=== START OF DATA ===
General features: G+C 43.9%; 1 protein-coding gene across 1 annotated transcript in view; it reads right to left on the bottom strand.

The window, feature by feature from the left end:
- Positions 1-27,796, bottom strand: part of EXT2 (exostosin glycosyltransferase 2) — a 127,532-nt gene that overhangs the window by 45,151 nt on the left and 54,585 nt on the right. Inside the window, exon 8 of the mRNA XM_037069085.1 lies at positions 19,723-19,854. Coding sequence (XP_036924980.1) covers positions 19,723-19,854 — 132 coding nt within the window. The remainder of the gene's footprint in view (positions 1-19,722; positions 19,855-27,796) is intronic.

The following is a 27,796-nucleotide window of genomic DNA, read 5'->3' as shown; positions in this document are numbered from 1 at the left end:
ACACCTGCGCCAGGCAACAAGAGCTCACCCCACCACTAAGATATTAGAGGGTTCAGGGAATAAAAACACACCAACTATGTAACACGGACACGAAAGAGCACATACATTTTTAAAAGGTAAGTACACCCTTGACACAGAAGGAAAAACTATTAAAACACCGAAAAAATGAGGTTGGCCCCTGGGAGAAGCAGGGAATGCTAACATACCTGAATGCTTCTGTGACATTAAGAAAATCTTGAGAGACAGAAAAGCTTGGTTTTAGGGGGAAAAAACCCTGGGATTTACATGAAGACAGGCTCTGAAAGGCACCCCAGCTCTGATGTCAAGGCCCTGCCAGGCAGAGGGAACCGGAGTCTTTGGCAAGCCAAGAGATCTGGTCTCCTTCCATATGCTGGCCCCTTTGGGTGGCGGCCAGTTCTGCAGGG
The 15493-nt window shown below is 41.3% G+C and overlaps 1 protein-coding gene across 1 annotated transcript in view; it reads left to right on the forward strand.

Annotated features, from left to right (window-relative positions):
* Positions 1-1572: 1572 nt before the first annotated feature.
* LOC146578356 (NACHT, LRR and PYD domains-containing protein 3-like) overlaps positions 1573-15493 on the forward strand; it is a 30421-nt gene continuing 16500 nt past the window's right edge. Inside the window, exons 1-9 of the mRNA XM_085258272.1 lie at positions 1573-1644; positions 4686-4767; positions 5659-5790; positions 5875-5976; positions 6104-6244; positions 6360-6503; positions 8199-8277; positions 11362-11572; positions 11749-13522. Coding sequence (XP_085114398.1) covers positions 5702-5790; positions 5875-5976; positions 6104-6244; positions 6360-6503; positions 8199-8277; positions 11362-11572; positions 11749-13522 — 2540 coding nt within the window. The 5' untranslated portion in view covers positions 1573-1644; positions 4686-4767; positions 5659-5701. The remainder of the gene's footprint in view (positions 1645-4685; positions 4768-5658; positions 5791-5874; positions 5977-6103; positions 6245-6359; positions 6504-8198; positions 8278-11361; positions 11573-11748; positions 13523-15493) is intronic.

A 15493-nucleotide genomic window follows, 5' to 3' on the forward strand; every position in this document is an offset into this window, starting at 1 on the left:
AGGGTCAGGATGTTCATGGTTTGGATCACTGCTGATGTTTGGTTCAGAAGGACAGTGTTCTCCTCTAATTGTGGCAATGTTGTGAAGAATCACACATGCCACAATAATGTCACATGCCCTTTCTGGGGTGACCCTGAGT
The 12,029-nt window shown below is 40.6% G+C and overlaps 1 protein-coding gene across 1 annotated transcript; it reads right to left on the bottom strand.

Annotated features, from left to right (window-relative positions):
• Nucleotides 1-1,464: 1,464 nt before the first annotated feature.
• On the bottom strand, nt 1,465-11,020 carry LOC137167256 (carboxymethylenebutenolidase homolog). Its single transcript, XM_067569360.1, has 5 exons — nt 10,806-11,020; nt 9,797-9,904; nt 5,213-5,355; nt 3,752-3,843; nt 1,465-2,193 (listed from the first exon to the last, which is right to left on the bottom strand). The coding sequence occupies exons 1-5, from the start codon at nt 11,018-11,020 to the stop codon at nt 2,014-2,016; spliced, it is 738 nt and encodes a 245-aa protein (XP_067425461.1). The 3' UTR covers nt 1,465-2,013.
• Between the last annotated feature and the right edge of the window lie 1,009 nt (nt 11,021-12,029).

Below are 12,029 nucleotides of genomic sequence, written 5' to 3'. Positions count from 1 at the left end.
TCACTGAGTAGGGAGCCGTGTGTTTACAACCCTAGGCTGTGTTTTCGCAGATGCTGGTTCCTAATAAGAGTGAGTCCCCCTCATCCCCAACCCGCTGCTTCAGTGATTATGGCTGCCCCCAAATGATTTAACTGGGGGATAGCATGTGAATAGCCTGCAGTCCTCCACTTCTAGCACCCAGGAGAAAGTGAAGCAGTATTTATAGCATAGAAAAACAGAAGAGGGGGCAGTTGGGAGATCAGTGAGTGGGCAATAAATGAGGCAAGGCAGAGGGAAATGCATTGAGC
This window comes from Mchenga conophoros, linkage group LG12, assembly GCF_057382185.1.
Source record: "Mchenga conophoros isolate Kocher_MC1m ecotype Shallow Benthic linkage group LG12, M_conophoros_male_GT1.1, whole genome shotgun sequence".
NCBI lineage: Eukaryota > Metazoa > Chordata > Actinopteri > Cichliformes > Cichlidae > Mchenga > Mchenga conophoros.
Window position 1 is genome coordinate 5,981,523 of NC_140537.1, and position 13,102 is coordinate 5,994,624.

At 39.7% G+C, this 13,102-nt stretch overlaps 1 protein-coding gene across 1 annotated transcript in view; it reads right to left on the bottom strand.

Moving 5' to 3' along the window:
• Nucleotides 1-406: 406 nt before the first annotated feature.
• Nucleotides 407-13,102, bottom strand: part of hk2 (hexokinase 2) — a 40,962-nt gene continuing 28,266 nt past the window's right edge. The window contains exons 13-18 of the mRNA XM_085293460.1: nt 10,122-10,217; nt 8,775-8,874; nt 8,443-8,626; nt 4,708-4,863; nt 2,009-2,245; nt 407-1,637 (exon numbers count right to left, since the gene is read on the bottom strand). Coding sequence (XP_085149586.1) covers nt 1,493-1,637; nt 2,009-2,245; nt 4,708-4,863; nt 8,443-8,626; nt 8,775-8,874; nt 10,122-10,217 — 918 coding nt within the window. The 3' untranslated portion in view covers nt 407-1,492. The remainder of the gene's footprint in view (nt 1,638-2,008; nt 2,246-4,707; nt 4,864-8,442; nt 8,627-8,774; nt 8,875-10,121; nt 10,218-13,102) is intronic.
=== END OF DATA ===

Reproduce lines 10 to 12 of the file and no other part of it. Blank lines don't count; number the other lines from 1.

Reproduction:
A 15493-nucleotide genomic window follows, 5' to 3' on the forward strand; every position in this document is an offset into this window, starting at 1 on the left:
AGGGTCAGGATGTTCATGGTTTGGATCACTGCTGATGTTTGGTTCAGAAGGACAGTGTTCTCCTCTAATTGTGGCAATGTTGTGAAGAATCACACATGCCACAATAATGTCACATGCCCTTTCTGGGGTGACCCTGAGT
The 12,029-nt window shown below is 40.6% G+C and overlaps 1 protein-coding gene across 1 annotated transcript; it reads right to left on the bottom strand.